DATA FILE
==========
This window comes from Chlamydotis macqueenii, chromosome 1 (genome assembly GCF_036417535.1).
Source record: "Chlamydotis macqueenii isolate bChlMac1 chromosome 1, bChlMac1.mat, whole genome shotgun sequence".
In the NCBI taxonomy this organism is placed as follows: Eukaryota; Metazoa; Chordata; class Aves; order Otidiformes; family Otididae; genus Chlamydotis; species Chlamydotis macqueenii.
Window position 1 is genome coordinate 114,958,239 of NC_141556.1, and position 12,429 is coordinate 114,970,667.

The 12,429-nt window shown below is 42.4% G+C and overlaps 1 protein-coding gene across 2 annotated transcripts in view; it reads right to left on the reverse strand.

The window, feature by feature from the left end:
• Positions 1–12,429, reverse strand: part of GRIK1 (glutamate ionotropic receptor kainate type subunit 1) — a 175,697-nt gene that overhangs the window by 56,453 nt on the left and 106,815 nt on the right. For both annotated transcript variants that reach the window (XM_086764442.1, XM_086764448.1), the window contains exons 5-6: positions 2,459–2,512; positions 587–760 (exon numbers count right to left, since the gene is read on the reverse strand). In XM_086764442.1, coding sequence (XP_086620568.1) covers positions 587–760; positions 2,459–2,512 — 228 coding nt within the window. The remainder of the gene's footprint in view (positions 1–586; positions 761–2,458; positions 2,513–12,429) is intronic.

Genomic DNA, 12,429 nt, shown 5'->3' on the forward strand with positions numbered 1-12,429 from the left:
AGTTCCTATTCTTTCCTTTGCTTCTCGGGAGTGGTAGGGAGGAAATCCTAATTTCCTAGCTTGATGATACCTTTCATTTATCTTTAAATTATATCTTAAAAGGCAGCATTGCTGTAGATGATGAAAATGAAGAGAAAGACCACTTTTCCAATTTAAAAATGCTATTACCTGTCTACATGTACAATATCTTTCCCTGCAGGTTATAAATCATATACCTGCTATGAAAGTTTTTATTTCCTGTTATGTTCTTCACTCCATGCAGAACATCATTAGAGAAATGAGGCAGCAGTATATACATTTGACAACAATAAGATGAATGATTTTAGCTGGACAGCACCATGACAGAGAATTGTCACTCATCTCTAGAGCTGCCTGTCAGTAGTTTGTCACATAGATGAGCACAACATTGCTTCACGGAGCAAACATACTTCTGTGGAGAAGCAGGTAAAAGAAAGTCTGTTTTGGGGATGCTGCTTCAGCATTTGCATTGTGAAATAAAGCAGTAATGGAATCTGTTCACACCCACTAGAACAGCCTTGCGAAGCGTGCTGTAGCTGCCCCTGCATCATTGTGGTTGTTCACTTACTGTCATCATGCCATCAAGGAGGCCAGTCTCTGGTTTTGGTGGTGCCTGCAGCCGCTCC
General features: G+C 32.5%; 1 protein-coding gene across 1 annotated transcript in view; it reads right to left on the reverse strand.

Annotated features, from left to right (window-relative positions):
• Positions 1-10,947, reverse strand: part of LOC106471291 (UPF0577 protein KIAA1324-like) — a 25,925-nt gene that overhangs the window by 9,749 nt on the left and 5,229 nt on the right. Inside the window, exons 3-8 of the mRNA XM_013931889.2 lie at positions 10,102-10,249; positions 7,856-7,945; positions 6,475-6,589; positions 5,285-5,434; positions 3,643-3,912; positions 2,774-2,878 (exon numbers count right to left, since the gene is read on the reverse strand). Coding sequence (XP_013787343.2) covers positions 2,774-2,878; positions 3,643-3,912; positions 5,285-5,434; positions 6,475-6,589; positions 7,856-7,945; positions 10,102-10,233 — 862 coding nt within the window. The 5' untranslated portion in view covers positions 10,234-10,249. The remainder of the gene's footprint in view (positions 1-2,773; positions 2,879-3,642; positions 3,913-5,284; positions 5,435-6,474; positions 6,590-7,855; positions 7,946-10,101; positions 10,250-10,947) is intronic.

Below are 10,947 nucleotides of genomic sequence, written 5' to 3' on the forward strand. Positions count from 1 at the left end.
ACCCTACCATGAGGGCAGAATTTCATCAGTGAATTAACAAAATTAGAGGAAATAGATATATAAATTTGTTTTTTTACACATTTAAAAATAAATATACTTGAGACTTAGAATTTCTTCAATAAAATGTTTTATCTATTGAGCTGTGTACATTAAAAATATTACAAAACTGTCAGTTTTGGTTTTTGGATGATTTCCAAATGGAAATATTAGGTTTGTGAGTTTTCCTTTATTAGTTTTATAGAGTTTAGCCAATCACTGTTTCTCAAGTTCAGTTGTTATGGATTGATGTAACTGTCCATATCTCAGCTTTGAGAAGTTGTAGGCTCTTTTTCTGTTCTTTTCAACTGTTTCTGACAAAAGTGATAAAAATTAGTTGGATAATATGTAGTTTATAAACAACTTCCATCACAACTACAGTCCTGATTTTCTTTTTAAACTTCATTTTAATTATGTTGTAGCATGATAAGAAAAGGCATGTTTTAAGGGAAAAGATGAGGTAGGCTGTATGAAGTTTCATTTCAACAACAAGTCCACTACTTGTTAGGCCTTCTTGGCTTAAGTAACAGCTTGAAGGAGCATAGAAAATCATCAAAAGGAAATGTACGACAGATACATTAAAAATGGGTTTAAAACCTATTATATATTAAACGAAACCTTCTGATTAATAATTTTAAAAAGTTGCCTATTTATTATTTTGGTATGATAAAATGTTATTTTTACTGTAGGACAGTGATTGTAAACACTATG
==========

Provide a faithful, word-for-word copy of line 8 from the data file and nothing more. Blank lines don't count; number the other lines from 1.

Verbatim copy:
Genomic DNA, 12,429 nt, shown 5'->3' on the forward strand with positions numbered 1-12,429 from the left: